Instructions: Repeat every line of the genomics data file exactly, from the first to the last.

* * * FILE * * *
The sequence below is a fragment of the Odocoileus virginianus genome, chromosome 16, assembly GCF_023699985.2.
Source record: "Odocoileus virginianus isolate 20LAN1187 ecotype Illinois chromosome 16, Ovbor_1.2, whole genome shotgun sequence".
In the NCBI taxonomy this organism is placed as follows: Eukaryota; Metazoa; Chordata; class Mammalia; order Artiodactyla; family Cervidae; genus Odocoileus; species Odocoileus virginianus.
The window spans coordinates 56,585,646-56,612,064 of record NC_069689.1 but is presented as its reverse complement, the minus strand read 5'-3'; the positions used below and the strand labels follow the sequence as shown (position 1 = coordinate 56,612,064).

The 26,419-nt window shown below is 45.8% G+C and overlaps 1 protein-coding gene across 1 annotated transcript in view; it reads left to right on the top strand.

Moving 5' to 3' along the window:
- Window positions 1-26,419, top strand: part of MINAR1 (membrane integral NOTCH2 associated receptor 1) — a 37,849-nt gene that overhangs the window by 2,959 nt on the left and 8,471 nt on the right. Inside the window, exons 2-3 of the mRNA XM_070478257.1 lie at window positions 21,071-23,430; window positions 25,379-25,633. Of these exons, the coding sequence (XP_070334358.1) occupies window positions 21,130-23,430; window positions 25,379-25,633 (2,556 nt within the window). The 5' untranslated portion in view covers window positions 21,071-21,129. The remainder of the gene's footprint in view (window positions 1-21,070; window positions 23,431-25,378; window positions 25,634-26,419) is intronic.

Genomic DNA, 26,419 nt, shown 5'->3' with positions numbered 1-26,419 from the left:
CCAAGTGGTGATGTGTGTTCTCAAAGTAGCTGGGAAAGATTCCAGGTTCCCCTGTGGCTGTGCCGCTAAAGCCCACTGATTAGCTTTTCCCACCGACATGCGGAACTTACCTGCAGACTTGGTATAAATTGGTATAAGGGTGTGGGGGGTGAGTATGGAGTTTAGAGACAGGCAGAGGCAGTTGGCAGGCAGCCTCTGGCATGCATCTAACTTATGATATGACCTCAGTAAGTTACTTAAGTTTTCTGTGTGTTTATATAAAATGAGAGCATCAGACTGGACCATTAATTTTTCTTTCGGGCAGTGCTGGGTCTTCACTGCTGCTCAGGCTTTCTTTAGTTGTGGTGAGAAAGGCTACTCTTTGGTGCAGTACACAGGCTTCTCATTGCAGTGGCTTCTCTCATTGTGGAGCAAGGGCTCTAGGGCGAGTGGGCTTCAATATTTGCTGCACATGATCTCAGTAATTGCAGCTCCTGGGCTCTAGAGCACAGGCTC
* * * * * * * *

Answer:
The sequence below is a fragment of the Odocoileus virginianus genome, chromosome 16, assembly GCF_023699985.2.
Source record: "Odocoileus virginianus isolate 20LAN1187 ecotype Illinois chromosome 16, Ovbor_1.2, whole genome shotgun sequence".
In the NCBI taxonomy this organism is placed as follows: Eukaryota; Metazoa; Chordata; class Mammalia; order Artiodactyla; family Cervidae; genus Odocoileus; species Odocoileus virginianus.
The window spans coordinates 56,585,646-56,612,064 of record NC_069689.1 but is presented as its reverse complement, the minus strand read 5'-3'; the positions used below and the strand labels follow the sequence as shown (position 1 = coordinate 56,612,064).

The 26,419-nt window shown below is 45.8% G+C and overlaps 1 protein-coding gene across 1 annotated transcript in view; it reads left to right on the top strand.

Moving 5' to 3' along the window:
- Window positions 1-26,419, top strand: part of MINAR1 (membrane integral NOTCH2 associated receptor 1) — a 37,849-nt gene that overhangs the window by 2,959 nt on the left and 8,471 nt on the right. Inside the window, exons 2-3 of the mRNA XM_070478257.1 lie at window positions 21,071-23,430; window positions 25,379-25,633. Of these exons, the coding sequence (XP_070334358.1) occupies window positions 21,130-23,430; window positions 25,379-25,633 (2,556 nt within the window). The 5' untranslated portion in view covers window positions 21,071-21,129. The remainder of the gene's footprint in view (window positions 1-21,070; window positions 23,431-25,378; window positions 25,634-26,419) is intronic.

Genomic DNA, 26,419 nt, shown 5'->3' with positions numbered 1-26,419 from the left:
CCAAGTGGTGATGTGTGTTCTCAAAGTAGCTGGGAAAGATTCCAGGTTCCCCTGTGGCTGTGCCGCTAAAGCCCACTGATTAGCTTTTCCCACCGACATGCGGAACTTACCTGCAGACTTGGTATAAATTGGTATAAGGGTGTGGGGGGTGAGTATGGAGTTTAGAGACAGGCAGAGGCAGTTGGCAGGCAGCCTCTGGCATGCATCTAACTTATGATATGACCTCAGTAAGTTACTTAAGTTTTCTGTGTGTTTATATAAAATGAGAGCATCAGACTGGACCATTAATTTTTCTTTCGGGCAGTGCTGGGTCTTCACTGCTGCTCAGGCTTTCTTTAGTTGTGGTGAGAAAGGCTACTCTTTGGTGCAGTACACAGGCTTCTCATTGCAGTGGCTTCTCTCATTGTGGAGCAAGGGCTCTAGGGCGAGTGGGCTTCAATATTTGCTGCACATGATCTCAGTAATTGCAGCTCCTGGGCTCTAGAGCACAGGCTC